At Revival Food Hall in the Loop, I ate way too many grilled-cheese sandwiches at The Fat Shallot as “research,” and was delighted to find I could get Mindy’s Hot Chocolate baked goods at Hot Chocolate Bakery without reservations or the trip across town.
In my own Gold Coast-Old Town neighborhood, I tell everyone to go to La Fournette. It doesn’t need my promotion, but if you haven’t been, the crusty breads and flaky croissants make it easy to see why owner Pierre Zimmerman is a world baking champion. I was in India last month talking with a woman from Alsace, France, who mentioned that a friend from her town owned a French bakery in Chicago. It was La Fournette! She raved about his breads and pastries and called them “a true taste of real France.”
I hadn’t heard of Sparrow, also in my neighborhood, but needed more cocktail bars for the Gold Coast-Old Town section of the book, so one day I wandered in. Now I’ve become a regular for their 1930s-era cocktails and refurbished 1927 art deco building.
Then there’s the list of things I always meant to do but hadn’t. The “Chicago” list I have on my phone is built on the assumption that I’ll live here forever and will eventually find time to cross everything off. You probably have a similar list, even if it’s only in your mind. The 360° Chicago Observation Deck (formerly the John Hancock Observatory) is terrifying, touristy and fun. Same for Shakespeare In the Park. Pack a picnic and watch a free Shakespeare play from a park near you (check the schedule for rotating parks). It sounds as lovely as it is.
Putting together the guide, I found myself in a classic dilemma: the things locals love about a city and the things tourists should see are not always the same things. Was I tempted to tell people to skip Navy Pier and Willis Tower and spend their time elsewhere? Of course. Did I want to encourage everyone to visit places outside the normal tourist reach, like Andersonville or Bridgeport? Yes. The editors said “no,” that people come to Chicago for iconic places, and that far-reaching neighborhoods were unrealistic for most tourists who only have a few days, which is probably true. It pains me though, because I would have included Chicago-style barbecue at Uncle John’s Barbecue on South Cottage Grove, Carnitas Don Pedro and HaiSous in Pilsen, and Maria’s Packaged Goods & Community Bar in Bridgeport. I would have included at least a dozen places on Devon Avenue, but got a similar spot in by mentioning a restaurant that a taxi driver introduced me to on Halsted in pre-Uber days.. With the confusing name Flaming Wok ‘N Grill, the 24/7 restaurant serves heaping plates of Indian and Pakistani dishes. There’s a menu, but the owner will talk you into the daily special.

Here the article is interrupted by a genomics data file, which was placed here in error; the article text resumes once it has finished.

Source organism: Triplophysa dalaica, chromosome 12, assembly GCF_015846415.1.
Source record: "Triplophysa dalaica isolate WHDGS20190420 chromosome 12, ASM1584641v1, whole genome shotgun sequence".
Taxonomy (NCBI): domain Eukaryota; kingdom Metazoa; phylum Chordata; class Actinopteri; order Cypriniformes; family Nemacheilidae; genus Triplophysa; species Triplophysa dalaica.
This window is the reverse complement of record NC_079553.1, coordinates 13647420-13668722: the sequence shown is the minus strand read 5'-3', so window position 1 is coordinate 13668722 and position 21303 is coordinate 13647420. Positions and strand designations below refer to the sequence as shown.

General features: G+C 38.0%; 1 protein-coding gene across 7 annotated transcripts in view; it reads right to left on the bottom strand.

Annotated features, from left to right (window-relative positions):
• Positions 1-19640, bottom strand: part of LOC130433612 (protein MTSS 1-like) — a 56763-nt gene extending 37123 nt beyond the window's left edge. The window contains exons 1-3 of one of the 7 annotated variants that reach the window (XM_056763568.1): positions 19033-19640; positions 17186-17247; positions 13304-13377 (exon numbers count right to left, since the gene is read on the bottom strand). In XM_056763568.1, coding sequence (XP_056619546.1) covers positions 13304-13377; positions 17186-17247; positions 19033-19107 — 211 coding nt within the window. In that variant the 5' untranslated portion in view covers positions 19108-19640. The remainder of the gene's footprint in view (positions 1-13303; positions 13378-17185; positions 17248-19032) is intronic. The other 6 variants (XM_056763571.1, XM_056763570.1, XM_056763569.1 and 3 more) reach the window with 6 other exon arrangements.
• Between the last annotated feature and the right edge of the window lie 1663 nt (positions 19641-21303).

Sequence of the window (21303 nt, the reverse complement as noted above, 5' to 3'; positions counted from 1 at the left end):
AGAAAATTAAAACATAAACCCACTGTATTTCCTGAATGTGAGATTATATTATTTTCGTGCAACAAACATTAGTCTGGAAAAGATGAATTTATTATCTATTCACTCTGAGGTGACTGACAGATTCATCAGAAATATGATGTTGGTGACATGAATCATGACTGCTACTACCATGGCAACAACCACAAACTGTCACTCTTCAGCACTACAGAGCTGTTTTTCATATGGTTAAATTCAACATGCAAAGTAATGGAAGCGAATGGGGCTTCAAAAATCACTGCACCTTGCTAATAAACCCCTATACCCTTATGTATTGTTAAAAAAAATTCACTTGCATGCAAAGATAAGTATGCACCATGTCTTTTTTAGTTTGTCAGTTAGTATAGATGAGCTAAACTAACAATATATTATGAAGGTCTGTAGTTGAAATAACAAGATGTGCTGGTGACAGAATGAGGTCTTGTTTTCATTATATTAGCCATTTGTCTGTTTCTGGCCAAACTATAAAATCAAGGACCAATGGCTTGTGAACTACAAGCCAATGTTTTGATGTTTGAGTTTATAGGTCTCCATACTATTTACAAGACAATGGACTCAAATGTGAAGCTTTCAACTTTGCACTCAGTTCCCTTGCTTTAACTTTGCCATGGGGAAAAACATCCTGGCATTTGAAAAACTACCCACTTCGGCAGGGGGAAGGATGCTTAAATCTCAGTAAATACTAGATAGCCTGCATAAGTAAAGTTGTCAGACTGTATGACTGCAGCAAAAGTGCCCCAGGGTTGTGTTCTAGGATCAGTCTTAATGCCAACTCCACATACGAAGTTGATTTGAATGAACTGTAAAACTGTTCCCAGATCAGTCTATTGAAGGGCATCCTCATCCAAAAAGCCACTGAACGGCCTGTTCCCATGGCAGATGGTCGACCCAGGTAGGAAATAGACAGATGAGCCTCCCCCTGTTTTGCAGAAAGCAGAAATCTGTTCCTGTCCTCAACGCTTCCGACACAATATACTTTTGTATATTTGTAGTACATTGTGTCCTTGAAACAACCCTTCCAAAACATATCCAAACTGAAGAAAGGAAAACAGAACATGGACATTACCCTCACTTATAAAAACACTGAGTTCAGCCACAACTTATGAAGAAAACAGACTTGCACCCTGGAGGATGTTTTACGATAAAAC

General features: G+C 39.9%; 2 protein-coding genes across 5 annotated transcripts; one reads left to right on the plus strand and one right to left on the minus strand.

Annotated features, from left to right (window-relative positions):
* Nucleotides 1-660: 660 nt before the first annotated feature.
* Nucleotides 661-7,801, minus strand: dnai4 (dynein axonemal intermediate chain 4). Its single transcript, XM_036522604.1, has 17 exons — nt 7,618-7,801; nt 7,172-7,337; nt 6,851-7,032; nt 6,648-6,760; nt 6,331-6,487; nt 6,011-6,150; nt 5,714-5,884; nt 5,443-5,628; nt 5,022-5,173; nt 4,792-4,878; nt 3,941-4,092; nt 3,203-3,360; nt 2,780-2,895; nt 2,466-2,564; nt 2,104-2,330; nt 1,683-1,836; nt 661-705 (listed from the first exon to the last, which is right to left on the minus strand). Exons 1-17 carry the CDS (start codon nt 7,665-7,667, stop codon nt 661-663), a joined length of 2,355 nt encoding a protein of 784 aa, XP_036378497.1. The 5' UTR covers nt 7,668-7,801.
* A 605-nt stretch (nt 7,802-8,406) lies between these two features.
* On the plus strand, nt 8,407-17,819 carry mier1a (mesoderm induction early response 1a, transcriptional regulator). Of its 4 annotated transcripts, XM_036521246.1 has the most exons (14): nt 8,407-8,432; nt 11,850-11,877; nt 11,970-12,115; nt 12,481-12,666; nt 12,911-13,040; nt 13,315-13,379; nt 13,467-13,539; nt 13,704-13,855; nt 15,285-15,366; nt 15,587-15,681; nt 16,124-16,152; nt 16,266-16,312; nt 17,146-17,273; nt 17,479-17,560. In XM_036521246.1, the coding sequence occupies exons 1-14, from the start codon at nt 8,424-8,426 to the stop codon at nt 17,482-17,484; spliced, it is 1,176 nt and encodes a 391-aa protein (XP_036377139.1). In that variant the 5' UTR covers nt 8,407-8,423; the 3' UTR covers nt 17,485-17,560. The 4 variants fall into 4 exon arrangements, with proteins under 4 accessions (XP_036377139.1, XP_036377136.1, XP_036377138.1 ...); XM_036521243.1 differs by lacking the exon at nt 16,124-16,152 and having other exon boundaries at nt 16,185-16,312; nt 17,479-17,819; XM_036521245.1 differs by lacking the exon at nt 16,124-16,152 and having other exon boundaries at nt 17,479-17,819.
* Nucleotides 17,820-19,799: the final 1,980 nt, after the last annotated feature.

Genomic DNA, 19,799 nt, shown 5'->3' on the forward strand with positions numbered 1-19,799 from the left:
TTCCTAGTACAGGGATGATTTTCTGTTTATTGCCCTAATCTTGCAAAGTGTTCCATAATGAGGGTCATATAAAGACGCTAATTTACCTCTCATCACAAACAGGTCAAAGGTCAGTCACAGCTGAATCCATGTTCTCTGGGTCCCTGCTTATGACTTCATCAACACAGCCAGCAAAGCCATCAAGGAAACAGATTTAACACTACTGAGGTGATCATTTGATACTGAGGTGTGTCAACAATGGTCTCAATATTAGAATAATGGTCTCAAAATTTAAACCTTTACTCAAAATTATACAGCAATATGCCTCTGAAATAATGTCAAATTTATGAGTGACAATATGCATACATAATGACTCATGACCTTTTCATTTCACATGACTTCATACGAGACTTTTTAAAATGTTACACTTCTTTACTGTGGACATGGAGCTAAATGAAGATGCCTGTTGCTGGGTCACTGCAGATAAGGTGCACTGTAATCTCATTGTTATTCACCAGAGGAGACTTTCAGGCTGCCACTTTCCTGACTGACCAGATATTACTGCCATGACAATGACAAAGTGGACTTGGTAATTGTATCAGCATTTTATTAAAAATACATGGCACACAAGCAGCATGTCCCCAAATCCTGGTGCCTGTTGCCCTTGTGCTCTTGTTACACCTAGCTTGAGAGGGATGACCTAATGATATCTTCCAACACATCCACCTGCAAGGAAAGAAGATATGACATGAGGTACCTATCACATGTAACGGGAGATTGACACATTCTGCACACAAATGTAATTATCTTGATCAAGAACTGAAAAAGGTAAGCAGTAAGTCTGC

There were times while writing the Chicago guide when I wondered what I had gotten myself into, but in the end everything I thought I knew about this city was reinforced times ten, from our fascinating, sometimes criminal history to the immigrant contributions obvious in so much of our cuisine. The more I learned, the more I loved calling Chicago home. We rarely get to see our own city with a tourist’s eyes, but I encourage you to try. You probably don’t need a guidebook to the place you live in but reading one just might make you see the city in a new light, or at the very least inspire you to explore.